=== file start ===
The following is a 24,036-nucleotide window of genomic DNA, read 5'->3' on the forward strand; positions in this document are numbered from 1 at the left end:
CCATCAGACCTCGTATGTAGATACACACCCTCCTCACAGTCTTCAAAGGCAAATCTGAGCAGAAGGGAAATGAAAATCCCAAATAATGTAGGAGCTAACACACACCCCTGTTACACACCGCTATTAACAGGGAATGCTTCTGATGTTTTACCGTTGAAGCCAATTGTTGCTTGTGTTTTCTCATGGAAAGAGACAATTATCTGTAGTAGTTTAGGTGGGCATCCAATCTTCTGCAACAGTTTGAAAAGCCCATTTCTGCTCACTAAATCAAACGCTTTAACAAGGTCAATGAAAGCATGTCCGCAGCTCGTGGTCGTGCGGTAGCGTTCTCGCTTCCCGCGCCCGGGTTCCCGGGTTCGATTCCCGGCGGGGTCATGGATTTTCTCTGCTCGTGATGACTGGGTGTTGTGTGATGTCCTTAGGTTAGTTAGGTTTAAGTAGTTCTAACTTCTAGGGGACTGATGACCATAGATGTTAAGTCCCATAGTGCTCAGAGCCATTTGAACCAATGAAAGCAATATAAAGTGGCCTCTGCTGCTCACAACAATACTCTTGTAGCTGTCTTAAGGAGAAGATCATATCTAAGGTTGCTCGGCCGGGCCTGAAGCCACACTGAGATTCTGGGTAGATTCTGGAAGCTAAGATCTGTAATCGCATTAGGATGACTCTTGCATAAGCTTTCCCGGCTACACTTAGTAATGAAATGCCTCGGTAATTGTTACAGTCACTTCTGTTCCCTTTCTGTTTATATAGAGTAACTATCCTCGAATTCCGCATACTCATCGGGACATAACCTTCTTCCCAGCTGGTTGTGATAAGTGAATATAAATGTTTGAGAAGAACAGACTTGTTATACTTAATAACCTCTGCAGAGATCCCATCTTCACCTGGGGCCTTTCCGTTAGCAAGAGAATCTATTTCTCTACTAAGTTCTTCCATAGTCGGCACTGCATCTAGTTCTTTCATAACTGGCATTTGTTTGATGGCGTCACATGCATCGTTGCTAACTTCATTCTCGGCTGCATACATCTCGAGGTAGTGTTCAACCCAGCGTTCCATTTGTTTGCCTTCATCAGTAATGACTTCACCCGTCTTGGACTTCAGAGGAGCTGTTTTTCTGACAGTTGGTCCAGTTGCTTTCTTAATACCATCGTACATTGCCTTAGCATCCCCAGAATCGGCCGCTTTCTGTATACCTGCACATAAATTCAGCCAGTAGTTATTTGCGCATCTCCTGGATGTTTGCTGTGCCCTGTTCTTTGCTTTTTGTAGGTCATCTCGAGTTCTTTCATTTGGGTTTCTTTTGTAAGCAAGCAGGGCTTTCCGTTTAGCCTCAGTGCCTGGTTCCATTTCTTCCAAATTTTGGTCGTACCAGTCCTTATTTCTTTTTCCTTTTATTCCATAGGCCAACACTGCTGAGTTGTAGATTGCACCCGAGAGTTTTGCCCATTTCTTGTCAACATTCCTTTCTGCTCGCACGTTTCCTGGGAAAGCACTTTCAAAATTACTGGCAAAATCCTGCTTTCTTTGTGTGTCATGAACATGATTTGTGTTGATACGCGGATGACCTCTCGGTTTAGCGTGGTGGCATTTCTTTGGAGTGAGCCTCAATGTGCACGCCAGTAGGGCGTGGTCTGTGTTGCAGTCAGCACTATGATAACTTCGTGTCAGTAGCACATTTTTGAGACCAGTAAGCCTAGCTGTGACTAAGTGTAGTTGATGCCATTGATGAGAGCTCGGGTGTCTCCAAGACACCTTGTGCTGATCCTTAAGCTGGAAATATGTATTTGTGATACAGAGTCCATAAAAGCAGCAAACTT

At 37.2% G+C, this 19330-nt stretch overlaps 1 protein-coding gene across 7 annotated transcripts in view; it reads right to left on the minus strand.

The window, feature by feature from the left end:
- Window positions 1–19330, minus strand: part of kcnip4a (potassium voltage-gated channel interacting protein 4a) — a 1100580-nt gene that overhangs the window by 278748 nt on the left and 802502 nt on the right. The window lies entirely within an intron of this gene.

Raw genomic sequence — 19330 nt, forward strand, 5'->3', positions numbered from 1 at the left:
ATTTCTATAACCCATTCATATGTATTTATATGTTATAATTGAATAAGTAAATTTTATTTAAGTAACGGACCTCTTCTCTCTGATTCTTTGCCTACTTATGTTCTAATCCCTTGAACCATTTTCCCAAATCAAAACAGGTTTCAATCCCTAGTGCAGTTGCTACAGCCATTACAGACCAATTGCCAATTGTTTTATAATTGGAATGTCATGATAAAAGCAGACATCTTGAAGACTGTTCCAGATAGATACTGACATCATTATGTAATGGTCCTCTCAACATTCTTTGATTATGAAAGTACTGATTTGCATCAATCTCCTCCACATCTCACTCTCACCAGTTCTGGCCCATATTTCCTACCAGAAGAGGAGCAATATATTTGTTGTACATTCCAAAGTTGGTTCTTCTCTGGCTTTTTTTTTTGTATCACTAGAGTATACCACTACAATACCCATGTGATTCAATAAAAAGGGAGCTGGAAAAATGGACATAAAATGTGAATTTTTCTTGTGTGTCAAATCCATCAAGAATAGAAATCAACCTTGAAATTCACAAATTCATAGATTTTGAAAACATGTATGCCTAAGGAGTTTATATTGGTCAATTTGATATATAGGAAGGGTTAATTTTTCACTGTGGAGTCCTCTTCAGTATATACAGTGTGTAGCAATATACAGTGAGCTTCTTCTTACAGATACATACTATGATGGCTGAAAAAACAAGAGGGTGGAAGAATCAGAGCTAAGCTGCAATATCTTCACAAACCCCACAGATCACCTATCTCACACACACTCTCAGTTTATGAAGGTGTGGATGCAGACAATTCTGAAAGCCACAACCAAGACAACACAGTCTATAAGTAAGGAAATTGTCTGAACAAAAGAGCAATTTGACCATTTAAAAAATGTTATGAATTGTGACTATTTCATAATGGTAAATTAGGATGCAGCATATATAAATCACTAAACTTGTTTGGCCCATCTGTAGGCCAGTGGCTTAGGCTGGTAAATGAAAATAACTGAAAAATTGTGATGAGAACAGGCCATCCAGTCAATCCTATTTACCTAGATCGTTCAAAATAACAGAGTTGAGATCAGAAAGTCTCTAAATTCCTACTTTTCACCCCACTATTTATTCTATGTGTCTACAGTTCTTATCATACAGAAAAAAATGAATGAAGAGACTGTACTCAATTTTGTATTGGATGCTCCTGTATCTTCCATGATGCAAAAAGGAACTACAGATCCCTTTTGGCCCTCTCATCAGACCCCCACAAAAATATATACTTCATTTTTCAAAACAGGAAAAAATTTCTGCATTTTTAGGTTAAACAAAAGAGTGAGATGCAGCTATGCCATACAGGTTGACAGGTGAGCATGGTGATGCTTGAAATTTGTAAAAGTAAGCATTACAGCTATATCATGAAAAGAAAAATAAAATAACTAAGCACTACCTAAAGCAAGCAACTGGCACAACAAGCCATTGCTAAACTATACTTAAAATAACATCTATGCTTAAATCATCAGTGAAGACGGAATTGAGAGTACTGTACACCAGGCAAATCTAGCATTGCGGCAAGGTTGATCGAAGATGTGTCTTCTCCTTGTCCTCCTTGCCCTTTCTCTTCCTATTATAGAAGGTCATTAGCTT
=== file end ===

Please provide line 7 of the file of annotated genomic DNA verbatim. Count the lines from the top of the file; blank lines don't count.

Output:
ATTTCTATAACCCATTCATATGTATTTATATGTTATAATTGAATAAGTAAATTTTATTTAAGTAACGGACCTCTTCTCTCTGATTCTTTGCCTACTTATGTTCTAATCCCTTGAACCATTTTCCCAAATCAAAACAGGTTTCAATCCCTAGTGCAGTTGCTACAGCCATTACAGACCAATTGCCAATTGTTTTATAATTGGAATGTCATGATAAAAGCAGACATCTTGAAGACTGTTCCAGATAGATACTGACATCATTATGTAATGGTCCTCTCAACATTCTTTGATTATGAAAGTACTGATTTGCATCAATCTCCTCCACATCTCACTCTCACCAGTTCTGGCCCATATTTCCTACCAGAAGAGGAGCAATATATTTGTTGTACATTCCAAAGTTGGTTCTTCTCTGGCTTTTTTTTTTGTATCACTAGAGTATACCACTACAATACCCATGTGATTCAATAAAAAGGGAGCTGGAAAAATGGACATAAAATGTGAATTTTTCTTGTGTGTCAAATCCATCAAGAATAGAAATCAACCTTGAAATTCACAAATTCATAGATTTTGAAAACATGTATGCCTAAGGAGTTTATATTGGTCAATTTGATATATAGGAAGGGTTAATTTTTCACTGTGGAGTCCTCTTCAGTATATACAGTGTGTAGCAATATACAGTGAGCTTCTTCTTACAGATACATACTATGATGGCTGAAAAAACAAGAGGGTGGAAGAATCAGAGCTAAGCTGCAATATCTTCACAAACCCCACAGATCACCTATCTCACACACACTCTCAGTTTATGAAGGTGTGGATGCAGACAATTCTGAAAGCCACAACCAAGACAACACAGTCTATAAGTAAGGAAATTGTCTGAACAAAAGAGCAATTTGACCATTTAAAAAATGTTATGAATTGTGACTATTTCATAATGGTAAATTAGGATGCAGCATATATAAATCACTAAACTTGTTTGGCCCATCTGTAGGCCAGTGGCTTAGGCTGGTAAATGAAAATAACTGAAAAATTGTGATGAGAACAGGCCATCCAGTCAATCCTATTTACCTAGATCGTTCAAAATAACAGAGTTGAGATCAGAAAGTCTCTAAATTCCTACTTTTCACCCCACTATTTATTCTATGTGTCTACAGTTCTTATCATACAGAAAAAAATGAATGAAGAGACTGTACTCAATTTTGTATTGGATGCTCCTGTATCTTCCATGATGCAAAAAGGAACTACAGATCCCTTTTGGCCCTCTCATCAGACCCCCACAAAAATATATACTTCATTTTTCAAAACAGGAAAAAATTTCTGCATTTTTAGGTTAAACAAAAGAGTGAGATGCAGCTATGCCATACAGGTTGACAGGTGAGCATGGTGATGCTTGAAATTTGTAAAAGTAAGCATTACAGCTATATCATGAAAAGAAAAATAAAATAACTAAGCACTACCTAAAGCAAGCAACTGGCACAACAAGCCATTGCTAAACTATACTTAAAATAACATCTATGCTTAAATCATCAGTGAAGACGGAATTGAGAGTACTGTACACCAGGCAAATCTAGCATTGCGGCAAGGTTGATCGAAGATGTGTCTTCTCCTTGTCCTCCTTGCCCTTTCTCTTCCTATTATAGAAGGTCATTAGCTT